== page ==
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I'm working on a couple of projects which rely on multiple namespaces
mixed up in the same document as a matter of course. For example:
The general notion is that when you encounter a namespace your processor
doesn't understand, you try its following sibling instead. If there is
no sibling, you go back up to your parent to see if it has any following
siblings to offer, etcetera, and if you land at the root element again,
you're out of luck.
I'm worried that this is a somewhat perverse case, though given the
nature of the project (an element-based approach to identifying
information in a wide variety of different kinds of resources and
situations), I don't see a lot of other options.
More generally, I'm wondering about cases where developers use container
elements in one namespace which may be different from either the
namespace of the parent element or the namespaces used by the child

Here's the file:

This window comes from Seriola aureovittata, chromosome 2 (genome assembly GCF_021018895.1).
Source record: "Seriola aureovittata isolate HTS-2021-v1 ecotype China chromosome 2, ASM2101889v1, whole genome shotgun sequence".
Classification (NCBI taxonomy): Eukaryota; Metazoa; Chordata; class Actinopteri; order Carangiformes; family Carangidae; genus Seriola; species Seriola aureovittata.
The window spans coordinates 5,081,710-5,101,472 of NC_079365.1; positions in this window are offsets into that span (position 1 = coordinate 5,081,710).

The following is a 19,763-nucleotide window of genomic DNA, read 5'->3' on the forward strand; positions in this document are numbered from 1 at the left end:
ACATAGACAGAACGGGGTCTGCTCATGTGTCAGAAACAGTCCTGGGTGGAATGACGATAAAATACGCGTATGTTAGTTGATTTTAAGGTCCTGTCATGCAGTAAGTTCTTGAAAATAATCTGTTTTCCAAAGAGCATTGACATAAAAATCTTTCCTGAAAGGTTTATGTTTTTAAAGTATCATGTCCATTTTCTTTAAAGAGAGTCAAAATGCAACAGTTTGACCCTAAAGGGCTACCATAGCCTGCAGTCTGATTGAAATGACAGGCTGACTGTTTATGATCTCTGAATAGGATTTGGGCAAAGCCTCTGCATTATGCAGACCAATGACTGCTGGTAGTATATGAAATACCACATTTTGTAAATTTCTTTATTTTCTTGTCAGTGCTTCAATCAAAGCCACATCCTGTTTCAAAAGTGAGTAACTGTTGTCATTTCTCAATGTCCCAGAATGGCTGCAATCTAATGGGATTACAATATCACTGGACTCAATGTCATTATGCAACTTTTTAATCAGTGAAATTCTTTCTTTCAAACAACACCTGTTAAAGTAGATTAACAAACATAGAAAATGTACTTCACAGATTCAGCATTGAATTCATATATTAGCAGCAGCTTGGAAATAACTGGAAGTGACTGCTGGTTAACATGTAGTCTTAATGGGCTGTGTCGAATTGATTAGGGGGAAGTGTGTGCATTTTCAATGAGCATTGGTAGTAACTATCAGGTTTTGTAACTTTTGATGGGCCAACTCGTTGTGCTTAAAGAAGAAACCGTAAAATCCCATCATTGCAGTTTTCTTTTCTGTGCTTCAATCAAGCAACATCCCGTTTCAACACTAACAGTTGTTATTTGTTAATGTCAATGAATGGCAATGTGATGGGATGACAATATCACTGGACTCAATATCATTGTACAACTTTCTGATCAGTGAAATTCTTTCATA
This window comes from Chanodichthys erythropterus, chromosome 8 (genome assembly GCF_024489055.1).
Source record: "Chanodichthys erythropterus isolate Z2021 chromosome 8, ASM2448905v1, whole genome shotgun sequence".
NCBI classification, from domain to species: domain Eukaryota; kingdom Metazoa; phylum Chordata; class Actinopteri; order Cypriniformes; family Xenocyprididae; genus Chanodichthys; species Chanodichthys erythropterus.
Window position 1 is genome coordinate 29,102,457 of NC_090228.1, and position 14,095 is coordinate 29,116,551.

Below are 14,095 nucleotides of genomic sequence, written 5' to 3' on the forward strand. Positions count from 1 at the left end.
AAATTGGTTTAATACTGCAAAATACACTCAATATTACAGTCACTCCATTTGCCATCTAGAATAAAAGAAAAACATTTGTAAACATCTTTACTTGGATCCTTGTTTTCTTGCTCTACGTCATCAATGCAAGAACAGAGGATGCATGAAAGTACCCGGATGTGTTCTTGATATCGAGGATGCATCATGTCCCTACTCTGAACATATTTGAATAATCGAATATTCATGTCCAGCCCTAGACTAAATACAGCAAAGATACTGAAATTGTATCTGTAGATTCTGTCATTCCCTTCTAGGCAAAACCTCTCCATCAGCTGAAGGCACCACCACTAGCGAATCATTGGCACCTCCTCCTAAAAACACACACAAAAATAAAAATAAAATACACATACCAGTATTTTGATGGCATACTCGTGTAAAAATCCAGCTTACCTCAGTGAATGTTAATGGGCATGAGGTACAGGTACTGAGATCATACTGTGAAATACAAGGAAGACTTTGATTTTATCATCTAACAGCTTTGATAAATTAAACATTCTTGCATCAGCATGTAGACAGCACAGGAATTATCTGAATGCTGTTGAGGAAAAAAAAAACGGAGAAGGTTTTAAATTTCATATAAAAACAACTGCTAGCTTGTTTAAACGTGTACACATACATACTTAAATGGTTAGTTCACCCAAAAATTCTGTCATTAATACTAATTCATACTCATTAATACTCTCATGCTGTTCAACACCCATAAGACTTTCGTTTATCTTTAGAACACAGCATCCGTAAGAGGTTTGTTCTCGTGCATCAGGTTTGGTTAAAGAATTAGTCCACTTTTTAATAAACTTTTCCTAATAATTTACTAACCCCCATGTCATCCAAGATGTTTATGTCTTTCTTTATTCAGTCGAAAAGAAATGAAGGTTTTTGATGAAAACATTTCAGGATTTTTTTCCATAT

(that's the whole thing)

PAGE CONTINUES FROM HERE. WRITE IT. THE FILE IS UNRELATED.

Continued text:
Some people seem to assume that elements in namespaces you don't
understand can be discarded, but what gets discarded here?
In most of my (naive) SAX parsers, I'd just ignore the b:container tags
if I didn't know what they meant, and proceed happily to the a:leaf and
a:branch tags. DOM processors might react differently, ignoring the
entire node, unless they knew somehow that they should dig more deeply.
I don't believe that there is a standard set of rules for this kind of
processing, and I worry that there are a lot of people who assume that
their understanding of what rules might apply is the understanding of
This is an area that Namespaces in XML pretty plainly avoided, but it
may be an area that we need to consider more and more as we get deeper
into documents which mix and match namespaces on terms which aren't
always clearly defined in advance. (I haven't seen Microsoft request
that the W3C add the extra namespaces and elements it uses in the
old-style Office-generated HTML to the XHTML spec, for instance, though
perhaps they've written a module for it.)
Any thoughts? I don't see any obvious answers here.
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